Past the bridge the boardwalk continues. Take your time and look for small animals like skinks, snakes and frogs. We found all three and also spotted a young raccoon. Periodically stop and listen: sometimes, finding wildlife is easier by ear than by eye.
Fall is also a great time to find birds and butterflies. While our visit revealed very few birds, every day on a trail is different; that’s what makes every trip interesting. Butterflies, on the other hand, were plentiful, attracted to the wide variety of wildflowers blooming along the trail. We also found spiders asleep in the center of their webs, waiting for an unsuspecting fly to stumble into their trap. Many are quite beautiful.
Eventually the boardwalk reaches more upland habitat, and the trail becomes a wide, flat gravel path. As the habitat changes, interpretive signs along the trail highlight some of the native plants and animals that call this region home.
We reached the Mile 2.0 trail marker and decided this would be a good halfway point. Tomorrow is another day.
Hiking the Trail, Day 2
We got off to a false start on Day 2. Upon arriving at Infinity Science Center to access the northern half of the trail we found the gates closed. New hours of operation for the facility limit access to the trail to Thursday through Sunday between the hours of 9 am and 4 pm.
The following weekend we made good on our promise to finish the trail and made our way to INFINITY. We parked near the trail head and noticed the marked difference in the trail on this end. Where the trail blazed through mixed wetland vegetation near Logtown, on the north end the wide trail looked more like Highway 607, a stick-straight gravel path with wide grassy edges through pine woods. For the first 1/2-mile section there was little of interest, to us - or to any wildlife.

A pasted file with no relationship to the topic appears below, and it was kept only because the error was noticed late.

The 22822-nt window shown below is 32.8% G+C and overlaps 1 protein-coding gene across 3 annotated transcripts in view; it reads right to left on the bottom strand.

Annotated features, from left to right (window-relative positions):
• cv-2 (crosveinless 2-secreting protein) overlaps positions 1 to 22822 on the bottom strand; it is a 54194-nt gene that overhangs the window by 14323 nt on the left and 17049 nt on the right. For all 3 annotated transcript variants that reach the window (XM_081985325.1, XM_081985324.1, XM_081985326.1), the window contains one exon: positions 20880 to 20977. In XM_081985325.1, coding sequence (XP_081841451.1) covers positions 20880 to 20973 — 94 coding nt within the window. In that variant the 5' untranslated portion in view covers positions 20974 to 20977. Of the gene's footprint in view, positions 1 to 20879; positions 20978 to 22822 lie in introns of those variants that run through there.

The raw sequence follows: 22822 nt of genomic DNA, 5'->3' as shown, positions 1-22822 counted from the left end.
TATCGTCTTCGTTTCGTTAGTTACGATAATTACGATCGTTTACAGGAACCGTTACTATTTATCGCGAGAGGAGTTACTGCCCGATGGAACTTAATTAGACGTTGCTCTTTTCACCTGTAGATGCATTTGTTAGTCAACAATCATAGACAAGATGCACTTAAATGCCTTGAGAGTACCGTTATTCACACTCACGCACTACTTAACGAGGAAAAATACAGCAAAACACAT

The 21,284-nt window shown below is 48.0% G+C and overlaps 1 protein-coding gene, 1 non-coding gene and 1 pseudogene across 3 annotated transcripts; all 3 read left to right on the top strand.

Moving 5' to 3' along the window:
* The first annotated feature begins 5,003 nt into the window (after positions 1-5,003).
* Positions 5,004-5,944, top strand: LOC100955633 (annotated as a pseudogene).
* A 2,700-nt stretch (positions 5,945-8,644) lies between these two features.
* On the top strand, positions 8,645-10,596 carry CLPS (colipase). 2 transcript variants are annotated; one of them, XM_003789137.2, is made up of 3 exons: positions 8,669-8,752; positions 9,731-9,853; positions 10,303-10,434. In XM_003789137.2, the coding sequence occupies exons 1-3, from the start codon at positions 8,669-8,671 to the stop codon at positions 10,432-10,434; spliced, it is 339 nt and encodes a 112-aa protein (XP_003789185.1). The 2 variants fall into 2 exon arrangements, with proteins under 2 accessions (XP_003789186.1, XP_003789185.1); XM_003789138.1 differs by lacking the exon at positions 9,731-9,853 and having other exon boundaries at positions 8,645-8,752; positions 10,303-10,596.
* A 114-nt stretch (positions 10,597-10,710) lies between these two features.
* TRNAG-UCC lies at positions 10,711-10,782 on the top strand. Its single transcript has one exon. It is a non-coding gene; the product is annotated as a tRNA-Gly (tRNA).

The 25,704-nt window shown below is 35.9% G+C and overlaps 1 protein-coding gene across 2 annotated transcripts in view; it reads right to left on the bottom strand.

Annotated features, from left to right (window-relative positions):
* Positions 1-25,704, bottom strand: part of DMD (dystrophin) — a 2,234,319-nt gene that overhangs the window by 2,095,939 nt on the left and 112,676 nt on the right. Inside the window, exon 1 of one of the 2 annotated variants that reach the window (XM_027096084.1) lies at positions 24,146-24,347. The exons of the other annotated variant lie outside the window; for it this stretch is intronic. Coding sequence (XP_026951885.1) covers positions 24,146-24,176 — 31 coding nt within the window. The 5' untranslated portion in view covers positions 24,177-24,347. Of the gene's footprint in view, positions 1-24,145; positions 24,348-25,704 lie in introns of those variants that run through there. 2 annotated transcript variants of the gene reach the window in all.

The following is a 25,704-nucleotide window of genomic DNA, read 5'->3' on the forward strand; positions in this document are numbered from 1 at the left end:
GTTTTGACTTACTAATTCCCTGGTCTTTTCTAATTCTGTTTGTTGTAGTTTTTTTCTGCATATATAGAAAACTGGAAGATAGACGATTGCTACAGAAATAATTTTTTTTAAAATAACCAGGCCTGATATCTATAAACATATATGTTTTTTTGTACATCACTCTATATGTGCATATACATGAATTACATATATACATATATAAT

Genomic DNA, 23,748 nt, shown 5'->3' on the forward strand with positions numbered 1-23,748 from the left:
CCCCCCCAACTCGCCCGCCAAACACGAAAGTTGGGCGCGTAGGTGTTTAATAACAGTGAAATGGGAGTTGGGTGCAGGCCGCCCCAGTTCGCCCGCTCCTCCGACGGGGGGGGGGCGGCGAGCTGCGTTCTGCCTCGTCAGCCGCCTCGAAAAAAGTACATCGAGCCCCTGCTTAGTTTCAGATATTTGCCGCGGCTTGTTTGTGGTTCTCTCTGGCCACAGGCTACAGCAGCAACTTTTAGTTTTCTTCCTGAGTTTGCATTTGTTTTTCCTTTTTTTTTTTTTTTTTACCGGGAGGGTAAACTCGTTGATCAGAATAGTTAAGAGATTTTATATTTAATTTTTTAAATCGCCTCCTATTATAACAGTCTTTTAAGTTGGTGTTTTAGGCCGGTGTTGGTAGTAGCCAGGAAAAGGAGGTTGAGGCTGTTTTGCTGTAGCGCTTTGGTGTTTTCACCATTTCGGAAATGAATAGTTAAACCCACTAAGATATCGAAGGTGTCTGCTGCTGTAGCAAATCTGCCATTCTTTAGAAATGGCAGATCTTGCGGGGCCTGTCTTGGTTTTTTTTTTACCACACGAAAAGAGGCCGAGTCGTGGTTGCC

After the trail jogged 90 degrees to the left, however, it began to look more like the trail we’d walked the weekend before. While we were still walking through pine forest, understory plants took their rightful place in the habitat. After another turn in the trail we crossed a powerline cut, which provided just the change of habitat that birds like. Here we noted several hawks (they like to perch in the trees along powerline cuts and watch for prey), sparrows, and an Indigo Bunting passing through.
Wildflowers and butterflies were still in abundance, offering plenty of opportunities for photography practice. While we didn’t enjoy anywhere near the diversity of wildlife we had seen the week before, an influx of birds kept us looking for something new.
Once again we tapped the Mile 2.0 trail marker signaling our completion of the entire length of the trail, then headed back the way we came. Although we did not enjoy the northern half of the trail as much as the section that traversed through more wetlands habitat, we felt a sense of accomplishment in completing the entire 7.4 mile walk and vowed to visit again. We left on both days with a renewed energy and a glow in our cheeks.
- The Logtown section of the Possum Walk Trail is more diverse. If you plan to walk only part of the trail, I would recommend starting at Logtown Road and traveling north.
- Keep in mind that INFINITY Science Center hours of operation are Thursday through Sunday, 9 am – 4 pm, and that they lock the gates at closing time. If you park at INFINITY and don’t finish by 4 pm your car will be locked inside.
- Be sure to bring water, and wear sunglasses and a hat.
- Don’t forget to bring binoculars and/or a camera! We returned with over 200 photos over our two-day walk. They may not all be magazine-quality shots, but practice makes perfect!
- Take your time. I cannot emphasize enough how much more you see if you slow your roll and look around while you walk. The trail is wide and even, allowing you to concentrate less on your gait and more on your surroundings.
- INFINITY Science Center was offering narrated tram tours of the trail, offering insights on its history and wildlife, but those tours are temporarily suspended.
- The trail is closed November-February for hunting season.
- Visit again and again. A trail is a different experience with every season – and every day!